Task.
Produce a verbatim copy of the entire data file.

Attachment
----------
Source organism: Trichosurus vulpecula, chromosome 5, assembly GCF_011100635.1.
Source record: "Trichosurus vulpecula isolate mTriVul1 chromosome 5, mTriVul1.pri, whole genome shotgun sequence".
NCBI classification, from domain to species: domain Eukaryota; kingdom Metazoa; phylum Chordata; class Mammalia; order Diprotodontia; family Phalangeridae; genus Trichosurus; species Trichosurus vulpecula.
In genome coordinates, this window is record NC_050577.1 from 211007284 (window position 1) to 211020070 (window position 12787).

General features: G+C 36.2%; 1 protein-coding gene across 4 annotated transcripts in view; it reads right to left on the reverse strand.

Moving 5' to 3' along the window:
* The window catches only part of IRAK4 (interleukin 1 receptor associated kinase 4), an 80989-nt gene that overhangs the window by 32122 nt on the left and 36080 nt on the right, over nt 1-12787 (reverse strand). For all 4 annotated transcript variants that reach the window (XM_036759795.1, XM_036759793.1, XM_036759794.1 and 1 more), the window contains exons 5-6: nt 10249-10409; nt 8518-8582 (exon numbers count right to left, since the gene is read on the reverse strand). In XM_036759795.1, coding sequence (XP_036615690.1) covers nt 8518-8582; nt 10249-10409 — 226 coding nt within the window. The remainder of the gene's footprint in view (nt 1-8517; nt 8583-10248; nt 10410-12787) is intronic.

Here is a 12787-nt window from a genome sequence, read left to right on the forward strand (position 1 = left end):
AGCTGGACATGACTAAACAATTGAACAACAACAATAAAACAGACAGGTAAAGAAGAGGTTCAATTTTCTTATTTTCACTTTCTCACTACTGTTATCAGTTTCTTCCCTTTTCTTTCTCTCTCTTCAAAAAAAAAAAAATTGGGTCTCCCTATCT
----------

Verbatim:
Source organism: Trichosurus vulpecula, chromosome 5, assembly GCF_011100635.1.
Source record: "Trichosurus vulpecula isolate mTriVul1 chromosome 5, mTriVul1.pri, whole genome shotgun sequence".
NCBI classification, from domain to species: domain Eukaryota; kingdom Metazoa; phylum Chordata; class Mammalia; order Diprotodontia; family Phalangeridae; genus Trichosurus; species Trichosurus vulpecula.
In genome coordinates, this window is record NC_050577.1 from 211007284 (window position 1) to 211020070 (window position 12787).

General features: G+C 36.2%; 1 protein-coding gene across 4 annotated transcripts in view; it reads right to left on the reverse strand.

Moving 5' to 3' along the window:
* The window catches only part of IRAK4 (interleukin 1 receptor associated kinase 4), an 80989-nt gene that overhangs the window by 32122 nt on the left and 36080 nt on the right, over nt 1-12787 (reverse strand). For all 4 annotated transcript variants that reach the window (XM_036759795.1, XM_036759793.1, XM_036759794.1 and 1 more), the window contains exons 5-6: nt 10249-10409; nt 8518-8582 (exon numbers count right to left, since the gene is read on the reverse strand). In XM_036759795.1, coding sequence (XP_036615690.1) covers nt 8518-8582; nt 10249-10409 — 226 coding nt within the window. The remainder of the gene's footprint in view (nt 1-8517; nt 8583-10248; nt 10410-12787) is intronic.

Here is a 12787-nt window from a genome sequence, read left to right on the forward strand (position 1 = left end):
AGCTGGACATGACTAAACAATTGAACAACAACAATAAAACAGACAGGTAAAGAAGAGGTTCAATTTTCTTATTTTCACTTTCTCACTACTGTTATCAGTTTCTTCCCTTTTCTTTCTCTCTCTTCAAAAAAAAAAAAATTGGGTCTCCCTATCT